The present situation of the United States is undoubtedly critical and demands measures vigorous though prudent. We ought to be in a respectable military posture, because war may come upon us, whether we choose it or not and because to be in a condition to defend ourselves and annoy any who may attack us will be the best method of securing our peace. If it is known that our principal maritime...
I have been duly honored with your Letters of the 1st and 5th instant. A copy of the latter is enclosed according to your desire. You may depend upon it, Sir, that nothing shall be wanting in this Department to furnish all requisite supplies for the Army with efficiency & œconomy, and to bring to exact account all persons concerned in them as far as shall consist with the powers of the...
Mr. Wolcott has just informed me That the Secretary of State had called upon him, as by your direction, to confer on the subject of a person to be appointed Comptroller, in the event of his appointment as Secretary of the Treasury and intimated that you had concluded to take some Gentleman from the South—that Mr. Habersham, brother of the Collector of Savannah, was more particularly in your...
State of facts as supposed. Mr. Jenet Minister Plenipotentiary from the Republic of France arrives at charsletown. There he causes two privateers to be fitted out, to which he issues Commissions, to cruise against the enemies of France. There also, the Privateers are manned and partly with citizens of the United States, who are inlisted or engaged for the purpose, without the privity or...
I am mortified at not being able to send you by this post a certain draft. But the opinion that reasons ought to be given & pretty fully has extended it to considerable length & a desire to make it accurate as to idea & expression keeps it still upon the anvil. But it is so far prepared that I can assure it by tomorrow’s Post. Delay is always unpleasant. But the case is delicate & important...
Mr. Hamilton presents his respects to the President—sends him some memorandums of recommendations of officers of Inspection. With regard to the Supervisor of the So. Western Territory, he is of opinion that still further information is necessary. He believes Mr. William Nichols who is the brother of Colo. Nichols to be a fit person for Inspector of the Revenue for the first survey of...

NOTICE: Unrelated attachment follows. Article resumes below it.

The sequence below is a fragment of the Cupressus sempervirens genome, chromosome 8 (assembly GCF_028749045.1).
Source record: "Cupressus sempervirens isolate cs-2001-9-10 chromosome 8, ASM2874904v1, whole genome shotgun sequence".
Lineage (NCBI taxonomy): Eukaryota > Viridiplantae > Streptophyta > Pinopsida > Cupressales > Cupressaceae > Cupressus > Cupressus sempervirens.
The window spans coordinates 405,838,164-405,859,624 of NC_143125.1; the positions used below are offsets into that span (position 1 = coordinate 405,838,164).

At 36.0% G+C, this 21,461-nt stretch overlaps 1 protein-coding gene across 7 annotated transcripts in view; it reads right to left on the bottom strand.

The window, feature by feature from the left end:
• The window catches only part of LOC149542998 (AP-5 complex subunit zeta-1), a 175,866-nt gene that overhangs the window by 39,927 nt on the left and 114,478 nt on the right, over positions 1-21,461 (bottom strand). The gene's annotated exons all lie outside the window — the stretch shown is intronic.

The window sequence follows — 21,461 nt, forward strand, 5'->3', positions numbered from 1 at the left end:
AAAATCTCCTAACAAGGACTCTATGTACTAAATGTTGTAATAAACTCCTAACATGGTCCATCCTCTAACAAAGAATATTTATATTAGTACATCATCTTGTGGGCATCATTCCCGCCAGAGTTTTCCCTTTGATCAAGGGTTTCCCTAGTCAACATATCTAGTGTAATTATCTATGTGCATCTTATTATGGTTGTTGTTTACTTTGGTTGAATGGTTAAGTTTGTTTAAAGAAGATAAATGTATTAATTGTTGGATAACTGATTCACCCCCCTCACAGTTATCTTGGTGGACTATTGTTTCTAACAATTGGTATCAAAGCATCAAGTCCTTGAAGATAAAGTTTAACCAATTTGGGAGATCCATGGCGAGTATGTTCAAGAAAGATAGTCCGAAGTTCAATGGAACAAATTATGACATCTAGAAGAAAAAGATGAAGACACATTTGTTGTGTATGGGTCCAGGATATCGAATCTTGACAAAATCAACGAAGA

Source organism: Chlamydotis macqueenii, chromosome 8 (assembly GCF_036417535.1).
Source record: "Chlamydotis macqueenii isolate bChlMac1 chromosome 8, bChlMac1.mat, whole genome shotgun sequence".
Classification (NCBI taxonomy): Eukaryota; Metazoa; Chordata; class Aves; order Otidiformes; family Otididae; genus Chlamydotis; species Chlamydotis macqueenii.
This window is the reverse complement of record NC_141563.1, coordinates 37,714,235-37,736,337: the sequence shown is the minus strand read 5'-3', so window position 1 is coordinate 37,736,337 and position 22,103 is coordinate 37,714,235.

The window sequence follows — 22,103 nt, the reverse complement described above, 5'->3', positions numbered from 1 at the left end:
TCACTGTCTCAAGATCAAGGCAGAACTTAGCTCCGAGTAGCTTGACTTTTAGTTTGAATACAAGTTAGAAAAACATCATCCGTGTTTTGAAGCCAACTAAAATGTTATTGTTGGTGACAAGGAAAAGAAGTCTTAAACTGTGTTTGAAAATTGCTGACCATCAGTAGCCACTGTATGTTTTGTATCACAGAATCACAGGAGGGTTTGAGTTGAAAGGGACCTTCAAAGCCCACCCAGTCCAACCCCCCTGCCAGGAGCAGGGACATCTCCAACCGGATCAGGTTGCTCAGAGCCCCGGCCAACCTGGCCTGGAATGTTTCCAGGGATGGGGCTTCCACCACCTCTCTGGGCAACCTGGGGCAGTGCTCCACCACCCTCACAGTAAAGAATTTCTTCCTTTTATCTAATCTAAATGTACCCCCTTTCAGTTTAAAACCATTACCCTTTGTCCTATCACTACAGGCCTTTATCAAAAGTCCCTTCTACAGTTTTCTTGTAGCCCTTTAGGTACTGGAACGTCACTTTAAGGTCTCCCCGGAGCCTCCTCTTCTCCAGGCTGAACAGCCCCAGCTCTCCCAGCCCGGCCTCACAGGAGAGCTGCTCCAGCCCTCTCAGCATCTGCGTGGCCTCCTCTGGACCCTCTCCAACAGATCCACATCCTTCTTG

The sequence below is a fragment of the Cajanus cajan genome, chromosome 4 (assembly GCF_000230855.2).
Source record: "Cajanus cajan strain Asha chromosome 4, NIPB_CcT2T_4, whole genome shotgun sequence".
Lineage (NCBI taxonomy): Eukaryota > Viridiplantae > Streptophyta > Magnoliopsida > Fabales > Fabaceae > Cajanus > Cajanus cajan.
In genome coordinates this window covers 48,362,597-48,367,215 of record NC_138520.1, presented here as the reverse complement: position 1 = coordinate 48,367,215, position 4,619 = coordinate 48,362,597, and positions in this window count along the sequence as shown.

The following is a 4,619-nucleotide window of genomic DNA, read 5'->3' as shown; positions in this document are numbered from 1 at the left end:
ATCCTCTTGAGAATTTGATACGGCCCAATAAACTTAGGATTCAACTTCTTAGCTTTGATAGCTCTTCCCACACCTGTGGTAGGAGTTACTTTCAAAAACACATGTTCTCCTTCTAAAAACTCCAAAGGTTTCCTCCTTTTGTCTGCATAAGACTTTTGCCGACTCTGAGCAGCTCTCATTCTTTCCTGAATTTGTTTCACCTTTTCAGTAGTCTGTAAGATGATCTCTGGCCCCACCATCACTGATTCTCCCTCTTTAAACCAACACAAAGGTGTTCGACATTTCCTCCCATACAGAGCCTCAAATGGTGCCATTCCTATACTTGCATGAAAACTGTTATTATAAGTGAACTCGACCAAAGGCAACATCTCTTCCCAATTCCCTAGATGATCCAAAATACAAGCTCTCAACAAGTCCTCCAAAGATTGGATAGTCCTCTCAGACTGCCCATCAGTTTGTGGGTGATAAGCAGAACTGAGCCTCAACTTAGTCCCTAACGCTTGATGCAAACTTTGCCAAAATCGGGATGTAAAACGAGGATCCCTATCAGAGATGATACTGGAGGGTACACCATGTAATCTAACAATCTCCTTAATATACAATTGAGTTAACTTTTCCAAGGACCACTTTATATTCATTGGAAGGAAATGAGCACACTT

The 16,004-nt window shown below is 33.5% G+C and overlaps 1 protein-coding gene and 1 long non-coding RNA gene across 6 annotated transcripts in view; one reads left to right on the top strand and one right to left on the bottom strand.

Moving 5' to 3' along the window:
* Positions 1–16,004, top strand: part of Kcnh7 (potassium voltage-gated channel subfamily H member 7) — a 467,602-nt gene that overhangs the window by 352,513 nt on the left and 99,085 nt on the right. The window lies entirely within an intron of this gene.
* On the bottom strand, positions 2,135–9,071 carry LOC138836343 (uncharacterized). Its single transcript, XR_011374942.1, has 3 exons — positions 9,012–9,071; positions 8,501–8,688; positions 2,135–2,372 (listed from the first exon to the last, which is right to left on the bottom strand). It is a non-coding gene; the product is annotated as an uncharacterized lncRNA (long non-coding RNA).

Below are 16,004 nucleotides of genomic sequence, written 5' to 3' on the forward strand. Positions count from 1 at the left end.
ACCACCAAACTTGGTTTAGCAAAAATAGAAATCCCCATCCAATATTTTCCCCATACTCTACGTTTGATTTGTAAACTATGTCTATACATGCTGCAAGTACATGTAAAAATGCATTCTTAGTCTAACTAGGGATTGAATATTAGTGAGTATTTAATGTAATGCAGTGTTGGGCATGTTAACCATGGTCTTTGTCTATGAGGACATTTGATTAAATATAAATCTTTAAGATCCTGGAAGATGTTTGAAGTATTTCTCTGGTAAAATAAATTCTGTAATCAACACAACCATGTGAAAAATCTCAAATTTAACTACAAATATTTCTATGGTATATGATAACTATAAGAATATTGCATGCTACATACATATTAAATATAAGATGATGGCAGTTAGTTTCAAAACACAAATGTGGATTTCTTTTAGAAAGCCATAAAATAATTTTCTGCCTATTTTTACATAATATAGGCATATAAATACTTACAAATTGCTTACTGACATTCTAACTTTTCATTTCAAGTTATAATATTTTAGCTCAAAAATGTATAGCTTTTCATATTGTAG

To His Excellency George Washington Esquire General and Commander in chief of the Forces of the United States of America. We the Commissioners appointed by Your Excellency, “to confer, determine and agree upon a Treaty and Convention for the exchange of Prisoners of War, and for all matters whatsoever which may be properly contained therein,” beg leave to report— That, agreeable to Your...
Your letter of the 14th instant did not reach me ’till after the appointments mentioned in it were made. I see clearly in what has been done a new mark of your confidence, which I value as I ought to do. With regard to the delicate subject of the relative rank of the Major Generals, it is very natural for me to be partial judge, and it is not very easy for me to speak upon it. If I know myself...
The draft of a proclamation and that of an instruction to the Commissioners being both prepared, we take the liberty to suggest that we think a meeting tomorrow morning at such hour as may be convenient to the President, may be adviseable. The Secretary of State & Attorney General being out of town we cannot consult them, but we will engage the attendance of the Attorney General provisionally...
Your Excellency’s friendly and obliging letter of the 28th Ulto. came safely to hand. I thank you for your assurance of seconding my application to General Morgan. The truth of that affair is, that he purchased the watch for a trifle of a British soldier, who plundered Major Cochran at the moment of his fall at York Town. I should be deeply pained my Dear Sir if your scruples in regard to a...